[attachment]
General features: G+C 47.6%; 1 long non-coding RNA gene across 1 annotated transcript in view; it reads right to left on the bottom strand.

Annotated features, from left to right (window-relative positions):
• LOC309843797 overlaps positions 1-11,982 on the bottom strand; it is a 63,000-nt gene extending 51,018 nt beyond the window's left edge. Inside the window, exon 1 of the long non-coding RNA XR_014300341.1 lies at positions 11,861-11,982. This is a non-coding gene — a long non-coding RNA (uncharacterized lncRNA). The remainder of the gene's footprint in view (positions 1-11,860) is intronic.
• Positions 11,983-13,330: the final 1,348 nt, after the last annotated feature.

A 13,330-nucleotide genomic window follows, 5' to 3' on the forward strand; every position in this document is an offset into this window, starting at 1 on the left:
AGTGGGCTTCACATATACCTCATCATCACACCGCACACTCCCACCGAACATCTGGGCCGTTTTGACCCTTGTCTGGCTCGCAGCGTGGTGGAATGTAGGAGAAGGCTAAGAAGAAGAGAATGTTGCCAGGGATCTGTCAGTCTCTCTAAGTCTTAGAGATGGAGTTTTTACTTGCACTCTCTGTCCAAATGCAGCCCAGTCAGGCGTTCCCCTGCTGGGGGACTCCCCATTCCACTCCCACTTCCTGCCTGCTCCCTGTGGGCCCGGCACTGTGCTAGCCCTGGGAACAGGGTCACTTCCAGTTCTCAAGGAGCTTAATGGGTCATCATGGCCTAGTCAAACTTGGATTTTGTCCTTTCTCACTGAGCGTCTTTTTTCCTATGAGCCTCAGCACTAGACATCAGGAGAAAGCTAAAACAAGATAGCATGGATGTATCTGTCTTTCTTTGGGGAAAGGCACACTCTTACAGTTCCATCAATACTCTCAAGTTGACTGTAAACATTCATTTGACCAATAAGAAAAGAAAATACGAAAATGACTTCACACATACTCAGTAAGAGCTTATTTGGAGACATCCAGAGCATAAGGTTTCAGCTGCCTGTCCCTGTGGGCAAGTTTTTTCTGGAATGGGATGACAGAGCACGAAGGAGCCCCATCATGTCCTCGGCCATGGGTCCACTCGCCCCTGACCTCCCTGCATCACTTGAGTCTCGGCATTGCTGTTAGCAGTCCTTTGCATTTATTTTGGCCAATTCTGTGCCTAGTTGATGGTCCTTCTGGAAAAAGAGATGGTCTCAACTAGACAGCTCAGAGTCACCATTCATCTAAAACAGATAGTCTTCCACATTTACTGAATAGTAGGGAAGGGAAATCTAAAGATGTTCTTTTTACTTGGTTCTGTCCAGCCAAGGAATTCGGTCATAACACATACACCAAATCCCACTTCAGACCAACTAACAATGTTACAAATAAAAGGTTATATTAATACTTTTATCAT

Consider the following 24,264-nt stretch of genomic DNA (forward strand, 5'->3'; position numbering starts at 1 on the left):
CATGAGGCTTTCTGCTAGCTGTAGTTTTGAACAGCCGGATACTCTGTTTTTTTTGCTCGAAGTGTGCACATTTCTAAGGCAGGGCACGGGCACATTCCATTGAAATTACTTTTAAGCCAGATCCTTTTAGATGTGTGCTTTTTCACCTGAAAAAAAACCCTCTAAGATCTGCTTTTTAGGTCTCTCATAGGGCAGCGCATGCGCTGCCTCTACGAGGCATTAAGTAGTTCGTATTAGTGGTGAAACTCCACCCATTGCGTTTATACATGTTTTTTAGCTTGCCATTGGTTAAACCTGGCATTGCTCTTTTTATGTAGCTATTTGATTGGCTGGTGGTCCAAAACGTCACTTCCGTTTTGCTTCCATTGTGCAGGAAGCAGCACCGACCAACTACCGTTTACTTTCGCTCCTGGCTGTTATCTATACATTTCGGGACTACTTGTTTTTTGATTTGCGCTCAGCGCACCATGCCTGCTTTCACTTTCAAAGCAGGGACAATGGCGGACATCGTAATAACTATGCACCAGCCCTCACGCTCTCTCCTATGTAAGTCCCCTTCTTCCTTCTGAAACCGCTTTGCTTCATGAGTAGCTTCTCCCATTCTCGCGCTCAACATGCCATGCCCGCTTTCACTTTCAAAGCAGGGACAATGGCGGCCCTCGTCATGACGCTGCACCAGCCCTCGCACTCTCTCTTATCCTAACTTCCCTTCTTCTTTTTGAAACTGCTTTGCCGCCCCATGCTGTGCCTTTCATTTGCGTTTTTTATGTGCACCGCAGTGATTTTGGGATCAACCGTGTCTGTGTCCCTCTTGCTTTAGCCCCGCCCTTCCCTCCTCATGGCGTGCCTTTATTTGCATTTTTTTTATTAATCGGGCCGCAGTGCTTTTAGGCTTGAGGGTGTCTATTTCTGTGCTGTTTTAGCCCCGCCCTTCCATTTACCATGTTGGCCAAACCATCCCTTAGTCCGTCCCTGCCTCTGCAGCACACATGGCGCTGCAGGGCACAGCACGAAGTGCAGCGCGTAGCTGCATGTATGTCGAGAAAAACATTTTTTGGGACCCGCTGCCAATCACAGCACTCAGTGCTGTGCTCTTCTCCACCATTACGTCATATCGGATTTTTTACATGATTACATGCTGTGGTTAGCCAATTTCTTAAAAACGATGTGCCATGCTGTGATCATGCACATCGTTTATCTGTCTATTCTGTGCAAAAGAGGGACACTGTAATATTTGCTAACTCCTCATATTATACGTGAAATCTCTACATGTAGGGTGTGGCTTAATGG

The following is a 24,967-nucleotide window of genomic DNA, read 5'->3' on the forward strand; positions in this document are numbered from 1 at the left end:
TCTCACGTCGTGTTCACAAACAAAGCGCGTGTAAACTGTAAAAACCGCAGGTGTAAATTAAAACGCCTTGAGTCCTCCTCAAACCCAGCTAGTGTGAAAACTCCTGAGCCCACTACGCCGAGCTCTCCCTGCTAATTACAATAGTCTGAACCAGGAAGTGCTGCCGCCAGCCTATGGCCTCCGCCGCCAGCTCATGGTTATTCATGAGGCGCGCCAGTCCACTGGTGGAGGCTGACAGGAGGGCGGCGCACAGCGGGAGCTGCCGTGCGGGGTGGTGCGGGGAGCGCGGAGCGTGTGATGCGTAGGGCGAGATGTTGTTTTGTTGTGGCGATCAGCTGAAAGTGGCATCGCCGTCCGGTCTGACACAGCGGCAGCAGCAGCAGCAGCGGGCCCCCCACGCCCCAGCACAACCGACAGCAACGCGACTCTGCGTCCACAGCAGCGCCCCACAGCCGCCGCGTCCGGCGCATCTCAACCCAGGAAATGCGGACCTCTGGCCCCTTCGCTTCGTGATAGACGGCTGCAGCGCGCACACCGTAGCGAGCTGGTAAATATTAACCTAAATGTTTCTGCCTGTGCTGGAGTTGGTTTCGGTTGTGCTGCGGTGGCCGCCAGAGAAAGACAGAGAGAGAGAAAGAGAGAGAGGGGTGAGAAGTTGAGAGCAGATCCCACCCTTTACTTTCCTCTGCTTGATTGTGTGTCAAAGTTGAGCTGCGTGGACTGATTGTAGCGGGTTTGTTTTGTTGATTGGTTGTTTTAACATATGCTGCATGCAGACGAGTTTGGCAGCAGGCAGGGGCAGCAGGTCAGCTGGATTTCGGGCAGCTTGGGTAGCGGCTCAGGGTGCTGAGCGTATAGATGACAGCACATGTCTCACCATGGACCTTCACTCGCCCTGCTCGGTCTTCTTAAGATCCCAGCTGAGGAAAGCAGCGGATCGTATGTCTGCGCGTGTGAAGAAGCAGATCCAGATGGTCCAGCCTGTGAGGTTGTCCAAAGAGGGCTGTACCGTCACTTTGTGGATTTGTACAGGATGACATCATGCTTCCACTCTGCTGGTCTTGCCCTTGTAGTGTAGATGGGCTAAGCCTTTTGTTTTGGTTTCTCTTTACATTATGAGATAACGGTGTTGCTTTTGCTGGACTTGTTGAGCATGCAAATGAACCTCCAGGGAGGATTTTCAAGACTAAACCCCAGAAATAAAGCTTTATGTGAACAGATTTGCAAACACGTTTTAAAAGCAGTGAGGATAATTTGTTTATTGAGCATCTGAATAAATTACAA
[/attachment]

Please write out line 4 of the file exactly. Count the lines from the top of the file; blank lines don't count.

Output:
• Positions 11,983-13,330: the final 1,348 nt, after the last annotated feature.